Time was when British designers had it made. They were world champions and that was that, with the corporate identity and packaging big boys in particular trumpeting their prowess to anyone who was prepared to listen.
We’re talking about the late Eighties, when size was king and expansionist moves took the likes of Fitch and the now departed Michael Peters Group as far afield as they could get. No self-respecting European supermarket chain or bank could turn its back on what the Brits had to offer – at least that’s how it felt.
Those were the days of the thrusting Global Gladiators and Worldwide Warriors – as we dubbed the vanguard supergroups in DW pages. Five years on, and our Mint Imperialists (see feature, page 12) are those who’ve stayed.
For many groups globalisation meant over-extension of finances and skills. They learned to their cost that not all markets are receptive to the British gospel. They have their own cultures, and they have their own economic concerns. Hence as the Eighties drew to a close British blood was spilled, notably at MPG, whose demise was put down in great part to its extensive push into North America.
Some groups got it right. Fitch, for example, has attributed its survival against the odds of London property traumas and retail decline partly to its merger with US product design group Richardson Smith; Pentagram meanwhile managed to transfer its culture across the Atlantic with admirable success (but then Pentagram was always a renegade).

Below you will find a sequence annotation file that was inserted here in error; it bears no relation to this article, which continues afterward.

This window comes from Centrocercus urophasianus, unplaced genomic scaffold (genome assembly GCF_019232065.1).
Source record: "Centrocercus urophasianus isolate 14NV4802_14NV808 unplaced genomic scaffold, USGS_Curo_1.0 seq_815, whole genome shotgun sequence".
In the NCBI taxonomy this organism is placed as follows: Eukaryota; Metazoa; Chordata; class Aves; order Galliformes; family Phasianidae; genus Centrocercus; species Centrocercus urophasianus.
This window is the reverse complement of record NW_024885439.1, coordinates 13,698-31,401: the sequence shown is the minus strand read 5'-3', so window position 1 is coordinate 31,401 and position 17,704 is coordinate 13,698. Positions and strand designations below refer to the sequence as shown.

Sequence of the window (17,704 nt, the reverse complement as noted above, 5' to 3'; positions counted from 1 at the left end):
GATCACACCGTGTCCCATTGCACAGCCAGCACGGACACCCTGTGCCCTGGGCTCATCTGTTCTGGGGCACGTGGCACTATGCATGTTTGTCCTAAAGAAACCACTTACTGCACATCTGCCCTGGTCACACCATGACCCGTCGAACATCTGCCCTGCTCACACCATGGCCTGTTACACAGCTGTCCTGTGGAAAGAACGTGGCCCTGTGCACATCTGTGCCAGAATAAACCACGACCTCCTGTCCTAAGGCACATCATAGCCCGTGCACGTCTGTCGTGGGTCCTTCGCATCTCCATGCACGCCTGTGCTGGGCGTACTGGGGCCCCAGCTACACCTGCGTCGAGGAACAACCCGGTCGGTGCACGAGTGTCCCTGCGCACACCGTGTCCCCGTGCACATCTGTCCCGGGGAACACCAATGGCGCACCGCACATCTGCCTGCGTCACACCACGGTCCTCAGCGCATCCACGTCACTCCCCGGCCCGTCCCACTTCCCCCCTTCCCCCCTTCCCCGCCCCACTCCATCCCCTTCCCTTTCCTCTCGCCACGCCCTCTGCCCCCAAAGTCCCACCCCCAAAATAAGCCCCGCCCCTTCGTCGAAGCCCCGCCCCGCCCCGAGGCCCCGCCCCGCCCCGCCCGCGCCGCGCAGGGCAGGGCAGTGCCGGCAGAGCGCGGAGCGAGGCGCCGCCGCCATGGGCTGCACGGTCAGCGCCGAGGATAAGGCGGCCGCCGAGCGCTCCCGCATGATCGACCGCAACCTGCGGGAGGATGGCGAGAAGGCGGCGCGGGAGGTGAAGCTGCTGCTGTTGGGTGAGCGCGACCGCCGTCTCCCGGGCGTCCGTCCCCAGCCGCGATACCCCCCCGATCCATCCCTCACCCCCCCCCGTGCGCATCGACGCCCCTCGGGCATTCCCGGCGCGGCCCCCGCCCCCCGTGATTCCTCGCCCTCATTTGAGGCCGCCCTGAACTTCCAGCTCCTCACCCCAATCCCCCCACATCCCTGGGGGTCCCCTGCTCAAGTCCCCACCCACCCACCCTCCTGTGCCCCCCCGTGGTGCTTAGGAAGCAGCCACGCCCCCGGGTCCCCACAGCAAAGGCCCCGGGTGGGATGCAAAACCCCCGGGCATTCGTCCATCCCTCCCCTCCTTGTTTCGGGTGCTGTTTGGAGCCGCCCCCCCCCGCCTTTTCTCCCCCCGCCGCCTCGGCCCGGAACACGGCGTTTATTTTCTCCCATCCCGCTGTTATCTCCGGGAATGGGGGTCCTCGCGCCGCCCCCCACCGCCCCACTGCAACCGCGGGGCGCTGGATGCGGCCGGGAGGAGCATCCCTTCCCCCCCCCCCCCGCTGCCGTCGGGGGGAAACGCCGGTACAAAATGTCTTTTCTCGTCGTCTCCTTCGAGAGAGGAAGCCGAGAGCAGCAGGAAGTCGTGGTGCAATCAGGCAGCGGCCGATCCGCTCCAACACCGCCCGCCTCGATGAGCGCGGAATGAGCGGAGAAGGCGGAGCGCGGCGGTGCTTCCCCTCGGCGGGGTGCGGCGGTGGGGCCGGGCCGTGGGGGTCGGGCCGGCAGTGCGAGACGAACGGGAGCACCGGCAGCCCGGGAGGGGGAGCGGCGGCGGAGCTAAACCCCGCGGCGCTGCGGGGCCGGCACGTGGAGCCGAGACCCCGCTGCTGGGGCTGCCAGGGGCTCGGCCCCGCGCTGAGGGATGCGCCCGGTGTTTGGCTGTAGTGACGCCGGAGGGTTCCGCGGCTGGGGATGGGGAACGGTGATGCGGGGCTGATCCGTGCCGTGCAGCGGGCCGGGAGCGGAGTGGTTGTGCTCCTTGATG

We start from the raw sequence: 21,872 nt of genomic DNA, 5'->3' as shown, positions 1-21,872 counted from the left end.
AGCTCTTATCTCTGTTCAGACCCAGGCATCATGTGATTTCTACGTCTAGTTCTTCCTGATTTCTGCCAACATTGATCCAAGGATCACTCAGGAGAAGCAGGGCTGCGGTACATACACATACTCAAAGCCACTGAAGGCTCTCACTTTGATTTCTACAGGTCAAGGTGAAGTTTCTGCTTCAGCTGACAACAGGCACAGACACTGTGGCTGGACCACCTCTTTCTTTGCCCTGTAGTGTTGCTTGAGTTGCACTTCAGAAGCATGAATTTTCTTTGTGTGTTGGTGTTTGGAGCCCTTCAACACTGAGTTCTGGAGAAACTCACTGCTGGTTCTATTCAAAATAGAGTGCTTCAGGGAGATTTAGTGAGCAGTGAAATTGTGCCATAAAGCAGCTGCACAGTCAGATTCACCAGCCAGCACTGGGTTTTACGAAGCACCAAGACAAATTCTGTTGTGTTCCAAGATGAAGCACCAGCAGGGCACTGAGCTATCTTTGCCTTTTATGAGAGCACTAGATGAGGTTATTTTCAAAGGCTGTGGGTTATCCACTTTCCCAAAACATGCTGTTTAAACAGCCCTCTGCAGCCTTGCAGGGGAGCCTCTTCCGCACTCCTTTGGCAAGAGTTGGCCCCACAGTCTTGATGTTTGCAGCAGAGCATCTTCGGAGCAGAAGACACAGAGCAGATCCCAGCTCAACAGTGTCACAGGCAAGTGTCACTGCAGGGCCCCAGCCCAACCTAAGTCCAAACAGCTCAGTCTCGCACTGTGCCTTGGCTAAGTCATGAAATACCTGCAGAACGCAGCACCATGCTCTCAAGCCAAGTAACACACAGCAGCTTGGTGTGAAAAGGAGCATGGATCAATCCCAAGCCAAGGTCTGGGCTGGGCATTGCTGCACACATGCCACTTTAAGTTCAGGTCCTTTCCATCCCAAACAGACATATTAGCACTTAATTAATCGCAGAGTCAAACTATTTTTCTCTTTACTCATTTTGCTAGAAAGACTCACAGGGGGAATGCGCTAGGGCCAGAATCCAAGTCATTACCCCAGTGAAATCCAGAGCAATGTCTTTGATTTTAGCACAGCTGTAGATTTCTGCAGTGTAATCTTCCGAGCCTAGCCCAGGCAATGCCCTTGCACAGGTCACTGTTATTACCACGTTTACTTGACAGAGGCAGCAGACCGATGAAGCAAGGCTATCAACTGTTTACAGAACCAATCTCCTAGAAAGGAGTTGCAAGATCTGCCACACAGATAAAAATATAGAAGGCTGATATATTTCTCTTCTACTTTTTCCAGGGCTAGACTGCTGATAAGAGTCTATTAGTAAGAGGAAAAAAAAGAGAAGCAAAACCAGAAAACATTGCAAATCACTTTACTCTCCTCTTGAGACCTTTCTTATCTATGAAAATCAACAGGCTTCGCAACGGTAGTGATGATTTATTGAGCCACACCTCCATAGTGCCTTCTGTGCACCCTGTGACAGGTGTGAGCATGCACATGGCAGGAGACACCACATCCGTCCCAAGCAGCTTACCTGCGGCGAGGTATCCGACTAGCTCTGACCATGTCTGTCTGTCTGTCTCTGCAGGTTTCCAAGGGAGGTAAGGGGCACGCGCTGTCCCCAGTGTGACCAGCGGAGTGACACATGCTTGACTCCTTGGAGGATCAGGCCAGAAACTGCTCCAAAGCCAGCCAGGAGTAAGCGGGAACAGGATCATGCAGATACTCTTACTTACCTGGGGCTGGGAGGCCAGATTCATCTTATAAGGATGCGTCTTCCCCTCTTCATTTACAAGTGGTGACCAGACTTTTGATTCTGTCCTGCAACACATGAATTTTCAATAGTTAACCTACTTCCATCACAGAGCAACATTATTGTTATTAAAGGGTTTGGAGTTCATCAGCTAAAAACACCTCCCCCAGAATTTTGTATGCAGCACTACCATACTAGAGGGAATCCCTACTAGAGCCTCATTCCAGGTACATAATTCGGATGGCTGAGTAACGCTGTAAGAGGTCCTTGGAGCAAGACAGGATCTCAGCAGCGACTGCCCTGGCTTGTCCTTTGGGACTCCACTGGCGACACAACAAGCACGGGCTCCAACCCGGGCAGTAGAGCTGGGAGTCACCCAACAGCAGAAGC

Many others set their sights abroad, without actually moving there – product designers Seymour Powell and TKO spring to mind here – by liaison, as did Crabtree Hall with French group Plan CrÃ©atif.
Where’s all this leading? It’s patently good for British designers to sell their skills overseas – why else would the Government back so many trade missions? But setting up shop’s a different matter. There’s more than one way to run your campaign, so think very carefully before you don that imperialist armour.